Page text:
Prostate

Take a fleet enema at least one hour prior to the exam. Have nothing to eat or drink after the fleet enema.

Renal

Drink a 16 oz. glass of water one hour prior to study. Do not void.

Renal Arterial Study

Have nothing to eat, drink, chew, or smoke for six hours prior to your exam. In addition, consult your physician before taking Gas-X one hour before the exam.



ACR ultrasond accredited facility

Learn about Different Types of Ultrasound Exams

Breast Ultrasound

Breast ultrasound (or breast sonogram) is one of the safest and most decisive imaging options available today. They are useful for evaluating nodules, lumps, dense breasts, and more and can differentiate between fluid-filled cysts and solid masses. Commonly they are used along with mammograms to screen for breast cancer or as a guide for biopsies.

Image of woman getting an ultrasound

Ob/Gyn Ultrasound

We provide advanced ultrasound imaging of the female pelvis for a variety of conditions.

Transabdominal ultrasound is a noninvasive diagnostic exam that allows quick visualization of the female pelvic organs and structures including the uterus, cervix, vagina, fallopian tubes, and ovaries by passing a transducer back and forth over the lower stomach. A transabdominal ultrasound is often done to look for large uterine fibroids or other problems.

A transvaginal ultrasound is performed to look for problems with fertility or pregnancy. In rare cases, a hysterosonogram is done to look at the inside of the uterus by filling the uterus with fluid during a transvaginal ultrasound.

We also perform obstetrical ultrasound to provide pictures of an embryo or fetus within a woman's uterus, as well as the mother's uterus and ovaries.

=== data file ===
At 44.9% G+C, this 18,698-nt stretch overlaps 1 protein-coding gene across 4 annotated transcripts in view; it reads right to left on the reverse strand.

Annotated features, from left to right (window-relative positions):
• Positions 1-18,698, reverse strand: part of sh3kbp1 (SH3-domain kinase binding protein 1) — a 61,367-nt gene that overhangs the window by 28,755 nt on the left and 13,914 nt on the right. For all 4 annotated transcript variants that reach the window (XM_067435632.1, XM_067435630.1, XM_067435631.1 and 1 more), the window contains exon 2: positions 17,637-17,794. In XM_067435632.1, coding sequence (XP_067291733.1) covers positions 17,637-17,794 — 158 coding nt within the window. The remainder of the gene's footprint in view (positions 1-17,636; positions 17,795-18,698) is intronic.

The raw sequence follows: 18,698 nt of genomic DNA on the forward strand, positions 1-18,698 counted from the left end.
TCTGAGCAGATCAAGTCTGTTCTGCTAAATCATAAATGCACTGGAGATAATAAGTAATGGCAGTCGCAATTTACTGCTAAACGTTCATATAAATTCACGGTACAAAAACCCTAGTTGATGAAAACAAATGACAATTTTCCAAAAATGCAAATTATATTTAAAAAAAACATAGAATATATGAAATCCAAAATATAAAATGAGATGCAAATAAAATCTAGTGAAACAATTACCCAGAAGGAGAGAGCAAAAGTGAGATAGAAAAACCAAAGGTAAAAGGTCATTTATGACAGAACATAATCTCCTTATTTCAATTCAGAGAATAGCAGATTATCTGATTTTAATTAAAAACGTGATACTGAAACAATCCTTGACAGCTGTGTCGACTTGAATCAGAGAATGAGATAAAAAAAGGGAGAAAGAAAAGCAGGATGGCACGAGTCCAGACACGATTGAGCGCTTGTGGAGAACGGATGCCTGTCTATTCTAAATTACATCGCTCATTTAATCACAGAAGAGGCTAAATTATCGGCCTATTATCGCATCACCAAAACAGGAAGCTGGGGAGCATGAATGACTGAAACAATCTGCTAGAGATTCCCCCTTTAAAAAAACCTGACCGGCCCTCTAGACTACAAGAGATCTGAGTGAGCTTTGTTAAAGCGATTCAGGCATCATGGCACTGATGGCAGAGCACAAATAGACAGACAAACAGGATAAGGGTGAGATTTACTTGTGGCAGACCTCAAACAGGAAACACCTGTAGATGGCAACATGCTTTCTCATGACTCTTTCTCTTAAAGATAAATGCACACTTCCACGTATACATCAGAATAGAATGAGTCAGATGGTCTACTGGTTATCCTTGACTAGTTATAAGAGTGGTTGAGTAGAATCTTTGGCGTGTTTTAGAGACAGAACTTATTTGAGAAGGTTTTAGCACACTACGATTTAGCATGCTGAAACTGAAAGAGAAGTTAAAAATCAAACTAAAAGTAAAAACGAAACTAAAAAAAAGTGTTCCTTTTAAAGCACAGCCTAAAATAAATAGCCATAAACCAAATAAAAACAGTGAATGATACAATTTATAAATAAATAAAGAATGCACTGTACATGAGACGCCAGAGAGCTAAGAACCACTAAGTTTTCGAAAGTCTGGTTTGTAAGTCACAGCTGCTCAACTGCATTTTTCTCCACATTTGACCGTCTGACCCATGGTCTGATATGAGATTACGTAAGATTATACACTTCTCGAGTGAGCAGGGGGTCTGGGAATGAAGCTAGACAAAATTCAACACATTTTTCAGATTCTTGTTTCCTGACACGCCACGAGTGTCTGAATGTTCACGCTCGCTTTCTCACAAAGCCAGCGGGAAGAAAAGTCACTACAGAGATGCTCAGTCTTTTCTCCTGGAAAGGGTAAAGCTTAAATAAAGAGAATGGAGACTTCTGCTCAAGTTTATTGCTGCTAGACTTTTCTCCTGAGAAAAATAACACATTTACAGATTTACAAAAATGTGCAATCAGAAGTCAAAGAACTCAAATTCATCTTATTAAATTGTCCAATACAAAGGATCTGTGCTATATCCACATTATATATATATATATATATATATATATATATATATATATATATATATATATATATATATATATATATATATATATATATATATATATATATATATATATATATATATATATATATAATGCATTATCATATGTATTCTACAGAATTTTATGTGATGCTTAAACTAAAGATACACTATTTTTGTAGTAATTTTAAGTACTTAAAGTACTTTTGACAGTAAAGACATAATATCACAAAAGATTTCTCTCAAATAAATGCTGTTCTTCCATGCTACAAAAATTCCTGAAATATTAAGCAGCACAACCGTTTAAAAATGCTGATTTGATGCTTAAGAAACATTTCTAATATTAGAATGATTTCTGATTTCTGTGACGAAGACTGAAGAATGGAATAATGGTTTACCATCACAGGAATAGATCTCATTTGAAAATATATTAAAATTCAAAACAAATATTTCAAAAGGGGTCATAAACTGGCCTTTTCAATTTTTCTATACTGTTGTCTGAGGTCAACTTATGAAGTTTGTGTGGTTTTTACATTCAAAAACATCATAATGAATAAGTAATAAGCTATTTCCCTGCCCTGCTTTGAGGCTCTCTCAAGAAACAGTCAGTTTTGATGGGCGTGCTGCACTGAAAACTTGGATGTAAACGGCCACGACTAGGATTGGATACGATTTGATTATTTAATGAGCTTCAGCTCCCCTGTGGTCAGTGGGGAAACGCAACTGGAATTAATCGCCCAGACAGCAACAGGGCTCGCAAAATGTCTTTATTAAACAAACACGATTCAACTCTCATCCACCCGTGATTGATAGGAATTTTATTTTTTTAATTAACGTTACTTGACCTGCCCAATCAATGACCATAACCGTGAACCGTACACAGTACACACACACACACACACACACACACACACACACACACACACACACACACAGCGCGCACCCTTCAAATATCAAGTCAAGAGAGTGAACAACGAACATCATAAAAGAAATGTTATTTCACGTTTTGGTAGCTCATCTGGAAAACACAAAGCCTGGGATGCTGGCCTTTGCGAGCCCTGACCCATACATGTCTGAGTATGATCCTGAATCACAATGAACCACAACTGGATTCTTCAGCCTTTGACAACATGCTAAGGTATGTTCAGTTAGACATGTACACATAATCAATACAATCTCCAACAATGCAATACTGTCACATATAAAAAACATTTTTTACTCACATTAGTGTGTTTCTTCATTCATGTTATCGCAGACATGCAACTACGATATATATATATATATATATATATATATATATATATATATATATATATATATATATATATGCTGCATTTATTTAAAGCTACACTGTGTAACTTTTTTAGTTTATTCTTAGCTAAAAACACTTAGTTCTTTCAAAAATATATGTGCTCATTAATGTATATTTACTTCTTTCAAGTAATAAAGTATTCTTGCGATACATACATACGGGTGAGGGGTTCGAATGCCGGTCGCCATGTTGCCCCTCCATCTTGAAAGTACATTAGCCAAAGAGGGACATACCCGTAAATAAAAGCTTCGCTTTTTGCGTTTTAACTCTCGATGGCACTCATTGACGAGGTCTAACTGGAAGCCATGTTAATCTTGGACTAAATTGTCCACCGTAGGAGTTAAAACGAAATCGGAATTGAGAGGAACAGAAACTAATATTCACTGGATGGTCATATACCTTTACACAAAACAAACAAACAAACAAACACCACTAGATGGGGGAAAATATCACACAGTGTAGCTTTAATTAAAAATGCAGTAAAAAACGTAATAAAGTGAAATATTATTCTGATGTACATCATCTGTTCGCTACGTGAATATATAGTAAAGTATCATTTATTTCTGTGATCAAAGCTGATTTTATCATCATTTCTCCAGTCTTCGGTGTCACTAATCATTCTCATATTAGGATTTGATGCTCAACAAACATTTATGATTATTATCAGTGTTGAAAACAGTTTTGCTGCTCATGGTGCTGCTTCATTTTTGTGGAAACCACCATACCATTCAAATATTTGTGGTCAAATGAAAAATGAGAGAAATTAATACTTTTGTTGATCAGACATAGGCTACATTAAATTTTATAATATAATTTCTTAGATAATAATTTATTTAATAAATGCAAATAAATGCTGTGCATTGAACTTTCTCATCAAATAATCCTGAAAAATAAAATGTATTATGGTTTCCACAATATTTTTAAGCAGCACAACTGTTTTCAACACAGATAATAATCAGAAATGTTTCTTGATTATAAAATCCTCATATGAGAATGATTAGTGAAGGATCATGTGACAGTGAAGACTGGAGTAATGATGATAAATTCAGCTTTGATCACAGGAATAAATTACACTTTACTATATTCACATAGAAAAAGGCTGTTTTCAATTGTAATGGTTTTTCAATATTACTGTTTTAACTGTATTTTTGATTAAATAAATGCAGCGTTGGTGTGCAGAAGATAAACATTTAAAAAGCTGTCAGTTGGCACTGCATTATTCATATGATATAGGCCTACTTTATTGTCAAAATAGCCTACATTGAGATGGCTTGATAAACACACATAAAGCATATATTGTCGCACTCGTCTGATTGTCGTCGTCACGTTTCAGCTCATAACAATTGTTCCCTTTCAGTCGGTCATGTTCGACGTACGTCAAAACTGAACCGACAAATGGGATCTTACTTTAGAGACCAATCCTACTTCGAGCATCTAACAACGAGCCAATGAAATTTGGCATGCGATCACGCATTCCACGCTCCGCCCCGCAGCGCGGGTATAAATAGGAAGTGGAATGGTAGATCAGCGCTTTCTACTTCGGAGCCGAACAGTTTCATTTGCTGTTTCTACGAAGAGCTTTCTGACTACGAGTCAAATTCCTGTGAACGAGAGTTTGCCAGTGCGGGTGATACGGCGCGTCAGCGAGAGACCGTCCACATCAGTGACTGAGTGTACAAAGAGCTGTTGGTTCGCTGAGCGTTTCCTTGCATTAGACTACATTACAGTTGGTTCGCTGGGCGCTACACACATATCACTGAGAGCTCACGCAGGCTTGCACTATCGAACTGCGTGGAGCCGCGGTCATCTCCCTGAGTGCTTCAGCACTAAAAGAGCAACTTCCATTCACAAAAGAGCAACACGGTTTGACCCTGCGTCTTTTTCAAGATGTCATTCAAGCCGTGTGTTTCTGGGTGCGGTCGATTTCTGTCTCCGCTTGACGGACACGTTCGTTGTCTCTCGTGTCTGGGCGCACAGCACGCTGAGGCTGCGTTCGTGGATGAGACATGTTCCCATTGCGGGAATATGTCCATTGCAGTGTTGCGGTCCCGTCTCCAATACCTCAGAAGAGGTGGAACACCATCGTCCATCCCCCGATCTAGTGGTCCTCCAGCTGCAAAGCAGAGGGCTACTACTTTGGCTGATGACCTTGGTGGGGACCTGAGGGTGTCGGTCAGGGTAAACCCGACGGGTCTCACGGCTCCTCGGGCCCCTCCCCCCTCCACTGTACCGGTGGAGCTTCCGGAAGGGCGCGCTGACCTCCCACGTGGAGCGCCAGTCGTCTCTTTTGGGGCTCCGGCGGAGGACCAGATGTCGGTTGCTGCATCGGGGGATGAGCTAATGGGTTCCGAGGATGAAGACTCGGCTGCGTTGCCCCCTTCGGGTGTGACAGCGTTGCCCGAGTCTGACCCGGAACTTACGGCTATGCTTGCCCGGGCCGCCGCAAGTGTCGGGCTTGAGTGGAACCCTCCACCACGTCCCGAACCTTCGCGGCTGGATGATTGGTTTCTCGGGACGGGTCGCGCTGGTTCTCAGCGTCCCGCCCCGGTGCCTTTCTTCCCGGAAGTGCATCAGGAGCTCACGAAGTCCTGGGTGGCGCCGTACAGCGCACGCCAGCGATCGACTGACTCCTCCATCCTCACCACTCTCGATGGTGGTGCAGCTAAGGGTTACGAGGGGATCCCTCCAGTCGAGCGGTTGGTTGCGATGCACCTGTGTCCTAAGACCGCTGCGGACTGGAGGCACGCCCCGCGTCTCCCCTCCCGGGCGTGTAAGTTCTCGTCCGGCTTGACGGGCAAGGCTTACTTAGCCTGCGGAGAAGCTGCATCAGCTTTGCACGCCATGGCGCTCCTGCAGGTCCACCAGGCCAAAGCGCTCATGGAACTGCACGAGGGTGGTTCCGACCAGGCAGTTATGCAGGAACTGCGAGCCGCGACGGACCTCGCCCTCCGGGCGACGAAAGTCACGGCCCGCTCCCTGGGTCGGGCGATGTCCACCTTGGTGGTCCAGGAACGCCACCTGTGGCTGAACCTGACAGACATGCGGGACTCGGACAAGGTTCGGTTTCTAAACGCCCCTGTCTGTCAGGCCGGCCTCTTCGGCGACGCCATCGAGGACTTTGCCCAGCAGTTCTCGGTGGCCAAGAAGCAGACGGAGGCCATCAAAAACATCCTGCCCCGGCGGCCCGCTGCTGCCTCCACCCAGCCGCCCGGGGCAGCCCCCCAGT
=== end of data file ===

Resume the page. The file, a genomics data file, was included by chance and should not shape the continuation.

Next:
Doppler Ultrasound

Color flow Doppler ultrasound is utilized to visualize blood flow through blood vessels. Images of the arteries or veins are used to determine whether or not there is restricted blood flow that could lead to strokes, pulmonary embolism, and other harmful conditions. If you have symptoms of deep vein thrombosis (DVT), such as swelling or pain in your leg, your doctor may recommend a Doppler ultrasound to make sure you do not have a blood clot that is restricting or stopping blood flow.

Carotid Doppler ultrasound produces pictures of the carotid arteries in the neck which carry blood from the heart to the brain. It is most frequently used to screen patients for stenosis, or a blockage or narrowing of the carotid arteries, which increases the risk of stroke.

Image of a doppler ultrasound scan

Echocardiography

An echocardiogram is an ultrasound test that evaluates the structures of the heart, as well as the direction of blood flow within it. Technologists specially trained in echocardiography produce the images and videos, often using a special probe or transducer. The probe is placed in various places on the chest wall, allowing them to view the heart from different directions. Cardiologists are trained to evaluate these images and assess heart function.

Image of echocardiography scan

Musculoskeletal Ultrasound

Musculoskeletal ultrasound imaging produces pictures of muscles, tendons, ligaments, and joints throughout the body. It is used to help diagnose sprains, strains, tears, and other soft tissue conditions. Ultrasound is also used to guide needles during musculoskeletal injections, such as during an arthrogram.

Image of musculoskeletal ultrasound scan results